Michelle West – The Sun Sword

With this review of The Sun Sword (2004), the final book of six book The Sun Sword series, I reach the nice milestone of 250 reviews, and I am happy it is a good book to discuss at that position. This series is a sequel to both The House War series (albeit only the first 3 books) and The Sacred Hunt duology. In effect it is thus part of an even greater story as The House War continues the story. Even so the series is much contained in a different setting than those series with its own central cast of characters although it shares a fair number with the other series. It does not hurt to mention that much is resolved in this final volume although there remain quite a few open strands for later.

As mentioned in my review of the fifth book, The Riven Shield, Michelle West had to cut her intended final book into two parts. This has its effect on the beginning of The Sun Sword. In the other novels there was every time a build up. This time, except for the prologue, there is none. The story quickly continues from the end of the previous novel although West has moved the story forward unexpectedly. Before long there is an early climax which develops in some strange ways. It quickly follows with the climax to another storyline which had been the odd one within the greater plot. West surprises by making the climax the end of the storyline, although nothing is yet resolved.

Instead of the plot heading for a crash course it takes a sudden turn. Politicking returns when a new mysterious conspiracy is discovered that is reminiscent of The Shining Court’s, the third novel, plot. This conspiracy starts taking center stage and all developments in the center of the novel are related to it. It provides West with the material for some powerful character development and a number of emotional scenes. The central conflict does not seem that important anymore and as any reader might have slowly been guessing throughout the course of the series West is not intent to let things develop in an expected way. The path may seem simple if you look at it from far away but it is full with splits, diversions and knots while other paths aim to overtake it. In that sense there is some very original and creative plotting in the different novels of this series that I have only glimpses of in other fantasy novels. West takes many different elements and a careful and ingenious plot is wrought that elates the reader.

Despite this there is some lack of balance. Each novel of the series has a different plot structure and setup. In the first three novels this worked out magnificently, creating rich and powerful stories. The last three novels are not able to match it. The fourth was relatively poor, the fifth much better and the sixth comes closer to the first three again. That it doesn’t is partially caused by the unbalance within the story. It is more a second part with a pair of climaxes in the first part and in the last part, the latter being the actual finale. In between there is a long middle sequence with a different rhythm and focus. There is a large cast of characters and West can’t give them all equal attention. She makes her choices and on its own that is not bad except that the focus changes between each of the three parts. An additional problem with the last part is that it is the grand finale and this means it involves all the characters at once. For the first time West makes sacrifices. Where before she went into extensive writing to get maximum result from the possible events spending time anywhere. In the finale we only see some short scenes with the different characters and then West leaves them behind to spend her time with the most important characters, leaving the reader in the dark with what happens with the side characters. Unfortunately the reader learns little of what occurred afterwards. West pushes forward to close the story. One can imagine that there is not complete satisfaction as to what West was able to deliver before. Yes, the most important issues are taken care of but West’s trademark of taking care of the details is this time brushed over. This is one of the things that make this final novel not as great as the earlier.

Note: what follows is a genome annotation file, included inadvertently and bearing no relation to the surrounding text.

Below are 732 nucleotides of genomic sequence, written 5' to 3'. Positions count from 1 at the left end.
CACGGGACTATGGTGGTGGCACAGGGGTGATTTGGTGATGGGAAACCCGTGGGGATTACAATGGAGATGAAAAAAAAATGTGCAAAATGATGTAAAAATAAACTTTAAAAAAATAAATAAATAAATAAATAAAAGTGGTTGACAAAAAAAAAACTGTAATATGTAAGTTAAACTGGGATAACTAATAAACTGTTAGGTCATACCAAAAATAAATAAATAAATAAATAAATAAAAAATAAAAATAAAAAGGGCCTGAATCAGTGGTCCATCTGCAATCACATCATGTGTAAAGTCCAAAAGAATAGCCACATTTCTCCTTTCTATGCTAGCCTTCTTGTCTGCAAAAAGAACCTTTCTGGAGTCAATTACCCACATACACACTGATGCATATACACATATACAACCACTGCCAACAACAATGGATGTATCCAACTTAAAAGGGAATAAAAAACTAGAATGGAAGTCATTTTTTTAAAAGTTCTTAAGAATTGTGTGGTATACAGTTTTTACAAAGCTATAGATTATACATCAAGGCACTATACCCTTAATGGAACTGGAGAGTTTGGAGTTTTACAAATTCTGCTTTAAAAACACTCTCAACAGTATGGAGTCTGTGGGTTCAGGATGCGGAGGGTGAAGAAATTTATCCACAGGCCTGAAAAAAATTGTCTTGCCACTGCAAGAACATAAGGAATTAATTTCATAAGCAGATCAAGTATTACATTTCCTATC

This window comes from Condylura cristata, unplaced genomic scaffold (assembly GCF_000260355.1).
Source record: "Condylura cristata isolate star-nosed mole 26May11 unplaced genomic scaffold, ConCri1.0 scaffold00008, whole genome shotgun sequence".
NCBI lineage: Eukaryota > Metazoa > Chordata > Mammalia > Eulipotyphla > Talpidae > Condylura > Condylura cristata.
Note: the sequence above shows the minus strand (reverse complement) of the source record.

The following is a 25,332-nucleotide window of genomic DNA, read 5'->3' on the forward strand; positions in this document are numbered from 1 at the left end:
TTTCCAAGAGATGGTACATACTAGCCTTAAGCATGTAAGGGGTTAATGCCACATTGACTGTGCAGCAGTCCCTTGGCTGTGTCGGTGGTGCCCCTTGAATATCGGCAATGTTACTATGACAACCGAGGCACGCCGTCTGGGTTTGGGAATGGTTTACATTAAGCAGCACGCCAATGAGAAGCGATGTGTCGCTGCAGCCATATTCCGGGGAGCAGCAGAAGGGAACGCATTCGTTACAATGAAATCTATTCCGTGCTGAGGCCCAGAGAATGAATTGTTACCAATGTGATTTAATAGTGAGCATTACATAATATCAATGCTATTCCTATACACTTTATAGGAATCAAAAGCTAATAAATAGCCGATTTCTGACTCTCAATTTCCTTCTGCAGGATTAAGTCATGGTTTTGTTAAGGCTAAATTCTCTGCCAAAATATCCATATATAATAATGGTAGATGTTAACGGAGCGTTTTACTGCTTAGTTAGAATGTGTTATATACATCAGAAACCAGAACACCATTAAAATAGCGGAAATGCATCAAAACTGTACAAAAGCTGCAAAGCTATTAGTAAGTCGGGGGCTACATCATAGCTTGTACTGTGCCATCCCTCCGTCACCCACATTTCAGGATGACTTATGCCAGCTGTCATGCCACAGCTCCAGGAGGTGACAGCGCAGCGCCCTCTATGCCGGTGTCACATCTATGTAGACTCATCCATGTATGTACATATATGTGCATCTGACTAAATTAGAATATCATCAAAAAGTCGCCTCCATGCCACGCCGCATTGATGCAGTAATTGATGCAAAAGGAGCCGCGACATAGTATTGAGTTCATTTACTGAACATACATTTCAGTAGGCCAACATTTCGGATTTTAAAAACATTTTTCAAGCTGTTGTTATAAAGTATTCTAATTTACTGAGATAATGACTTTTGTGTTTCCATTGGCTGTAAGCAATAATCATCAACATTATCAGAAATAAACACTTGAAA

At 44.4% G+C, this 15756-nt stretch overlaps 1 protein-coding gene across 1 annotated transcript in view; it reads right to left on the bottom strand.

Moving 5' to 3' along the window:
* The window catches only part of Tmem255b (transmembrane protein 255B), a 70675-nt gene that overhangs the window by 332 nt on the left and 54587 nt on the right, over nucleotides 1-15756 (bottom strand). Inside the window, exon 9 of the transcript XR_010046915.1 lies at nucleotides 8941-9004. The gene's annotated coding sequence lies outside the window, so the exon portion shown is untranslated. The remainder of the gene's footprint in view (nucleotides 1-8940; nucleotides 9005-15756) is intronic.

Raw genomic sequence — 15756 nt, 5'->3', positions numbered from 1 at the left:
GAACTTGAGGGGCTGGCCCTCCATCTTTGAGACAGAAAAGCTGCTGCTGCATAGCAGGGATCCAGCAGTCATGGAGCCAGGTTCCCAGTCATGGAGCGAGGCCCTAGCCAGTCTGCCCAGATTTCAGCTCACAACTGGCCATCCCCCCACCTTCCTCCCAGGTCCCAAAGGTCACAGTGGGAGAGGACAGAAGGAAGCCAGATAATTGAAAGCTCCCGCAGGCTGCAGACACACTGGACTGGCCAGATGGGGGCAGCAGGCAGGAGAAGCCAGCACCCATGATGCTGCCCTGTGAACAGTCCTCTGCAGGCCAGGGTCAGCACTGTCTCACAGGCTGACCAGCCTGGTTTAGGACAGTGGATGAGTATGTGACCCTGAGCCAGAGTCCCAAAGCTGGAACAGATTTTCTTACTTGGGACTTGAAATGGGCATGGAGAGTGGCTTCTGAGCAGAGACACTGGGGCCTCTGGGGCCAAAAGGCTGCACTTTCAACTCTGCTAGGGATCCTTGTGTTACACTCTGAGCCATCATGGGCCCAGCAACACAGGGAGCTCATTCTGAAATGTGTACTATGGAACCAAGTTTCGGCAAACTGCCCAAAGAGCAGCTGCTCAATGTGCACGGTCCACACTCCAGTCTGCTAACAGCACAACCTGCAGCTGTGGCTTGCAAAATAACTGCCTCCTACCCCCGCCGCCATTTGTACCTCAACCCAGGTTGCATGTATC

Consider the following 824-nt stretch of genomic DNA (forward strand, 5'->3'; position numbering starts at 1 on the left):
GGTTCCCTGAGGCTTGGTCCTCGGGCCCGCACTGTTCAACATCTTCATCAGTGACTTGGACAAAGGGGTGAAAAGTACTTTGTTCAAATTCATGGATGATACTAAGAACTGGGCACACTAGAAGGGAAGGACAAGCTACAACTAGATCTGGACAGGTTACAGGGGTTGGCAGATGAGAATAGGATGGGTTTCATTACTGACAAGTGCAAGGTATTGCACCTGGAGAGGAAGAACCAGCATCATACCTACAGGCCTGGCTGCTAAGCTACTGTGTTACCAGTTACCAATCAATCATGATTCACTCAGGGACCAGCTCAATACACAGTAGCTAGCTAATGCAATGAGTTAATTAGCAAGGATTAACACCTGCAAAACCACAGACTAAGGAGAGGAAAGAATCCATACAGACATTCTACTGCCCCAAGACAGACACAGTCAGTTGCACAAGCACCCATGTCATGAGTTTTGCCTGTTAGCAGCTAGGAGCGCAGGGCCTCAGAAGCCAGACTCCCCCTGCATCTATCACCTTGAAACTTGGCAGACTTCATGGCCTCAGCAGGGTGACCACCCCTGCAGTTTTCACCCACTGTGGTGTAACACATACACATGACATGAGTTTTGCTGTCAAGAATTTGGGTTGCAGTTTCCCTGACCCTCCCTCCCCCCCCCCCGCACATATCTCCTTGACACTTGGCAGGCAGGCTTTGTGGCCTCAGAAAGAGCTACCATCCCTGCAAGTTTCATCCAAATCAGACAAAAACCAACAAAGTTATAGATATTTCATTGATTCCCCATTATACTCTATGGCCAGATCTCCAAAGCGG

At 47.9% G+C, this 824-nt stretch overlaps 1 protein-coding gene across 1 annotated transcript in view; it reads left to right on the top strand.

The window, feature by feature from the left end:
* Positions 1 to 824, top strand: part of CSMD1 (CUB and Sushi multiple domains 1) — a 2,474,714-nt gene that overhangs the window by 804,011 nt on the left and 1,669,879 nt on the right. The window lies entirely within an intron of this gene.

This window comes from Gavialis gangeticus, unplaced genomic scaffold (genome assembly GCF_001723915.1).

There is a lot to enjoy in this large novel. West explores many themes and provides plenty of variation in events and developments. The story itself hangs a bit out of balance although the average reader will not notice it at first hand as the reading pleasure will be great throughout the book. There are some minor remarks to make about the finale and, and this is a first, it should have been longer as West seems to have cut out some material to prevent the novel going too long (it is over 900 pages).

The whole series is very great. It is original, engaging, with great worldbuilding, and many unique and well developed characters that will connect to the reader. It is not a perfect series, with a slight dip in the fourth and (partially) fifth books. There is however much great intensity, care for detail and it is all written in fine and easy readable prose. Highly recommended.

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